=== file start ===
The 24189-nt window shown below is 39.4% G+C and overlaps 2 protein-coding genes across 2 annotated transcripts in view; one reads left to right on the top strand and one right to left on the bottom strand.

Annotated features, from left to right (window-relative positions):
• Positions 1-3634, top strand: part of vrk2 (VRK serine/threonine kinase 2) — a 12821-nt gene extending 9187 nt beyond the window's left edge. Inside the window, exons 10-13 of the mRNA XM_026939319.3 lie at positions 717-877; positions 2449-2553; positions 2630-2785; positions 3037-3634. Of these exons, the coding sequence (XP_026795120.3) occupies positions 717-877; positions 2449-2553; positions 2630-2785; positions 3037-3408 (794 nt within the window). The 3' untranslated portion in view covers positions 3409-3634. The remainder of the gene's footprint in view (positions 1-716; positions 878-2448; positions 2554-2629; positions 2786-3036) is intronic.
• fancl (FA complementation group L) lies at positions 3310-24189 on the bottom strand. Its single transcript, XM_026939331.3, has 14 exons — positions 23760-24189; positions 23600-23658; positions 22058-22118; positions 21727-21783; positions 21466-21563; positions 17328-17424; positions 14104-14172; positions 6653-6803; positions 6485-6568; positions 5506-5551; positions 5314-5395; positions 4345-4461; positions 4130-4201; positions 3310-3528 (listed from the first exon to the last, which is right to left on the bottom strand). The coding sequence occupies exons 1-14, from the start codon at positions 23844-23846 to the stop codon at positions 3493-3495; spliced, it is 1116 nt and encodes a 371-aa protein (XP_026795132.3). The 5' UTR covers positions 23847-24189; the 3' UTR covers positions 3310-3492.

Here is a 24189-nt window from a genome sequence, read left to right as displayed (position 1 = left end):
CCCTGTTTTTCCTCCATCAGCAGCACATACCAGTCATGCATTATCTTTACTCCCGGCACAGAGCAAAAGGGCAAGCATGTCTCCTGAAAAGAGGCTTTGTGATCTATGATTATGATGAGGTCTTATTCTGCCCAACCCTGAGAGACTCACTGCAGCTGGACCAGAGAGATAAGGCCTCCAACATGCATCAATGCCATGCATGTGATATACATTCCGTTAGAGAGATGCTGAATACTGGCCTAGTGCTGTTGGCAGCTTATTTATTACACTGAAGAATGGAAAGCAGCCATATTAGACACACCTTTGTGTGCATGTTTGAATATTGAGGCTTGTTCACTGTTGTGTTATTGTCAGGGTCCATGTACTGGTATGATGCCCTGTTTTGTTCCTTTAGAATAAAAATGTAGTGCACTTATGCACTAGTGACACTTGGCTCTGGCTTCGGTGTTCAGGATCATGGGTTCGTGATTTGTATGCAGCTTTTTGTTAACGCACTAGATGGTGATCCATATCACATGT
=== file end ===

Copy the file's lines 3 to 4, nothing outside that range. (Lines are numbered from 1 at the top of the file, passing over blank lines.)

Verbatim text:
• Positions 1-3634, top strand: part of vrk2 (VRK serine/threonine kinase 2) — a 12821-nt gene extending 9187 nt beyond the window's left edge. Inside the window, exons 10-13 of the mRNA XM_026939319.3 lie at positions 717-877; positions 2449-2553; positions 2630-2785; positions 3037-3634. Of these exons, the coding sequence (XP_026795120.3) occupies positions 717-877; positions 2449-2553; positions 2630-2785; positions 3037-3408 (794 nt within the window). The 3' untranslated portion in view covers positions 3409-3634. The remainder of the gene's footprint in view (positions 1-716; positions 878-2448; positions 2554-2629; positions 2786-3036) is intronic.
• fancl (FA complementation group L) lies at positions 3310-24189 on the bottom strand. Its single transcript, XM_026939331.3, has 14 exons — positions 23760-24189; positions 23600-23658; positions 22058-22118; positions 21727-21783; positions 21466-21563; positions 17328-17424; positions 14104-14172; positions 6653-6803; positions 6485-6568; positions 5506-5551; positions 5314-5395; positions 4345-4461; positions 4130-4201; positions 3310-3528 (listed from the first exon to the last, which is right to left on the bottom strand). The coding sequence occupies exons 1-14, from the start codon at positions 23844-23846 to the stop codon at positions 3493-3495; spliced, it is 1116 nt and encodes a 371-aa protein (XP_026795132.3). The 5' UTR covers positions 23847-24189; the 3' UTR covers positions 3310-3492.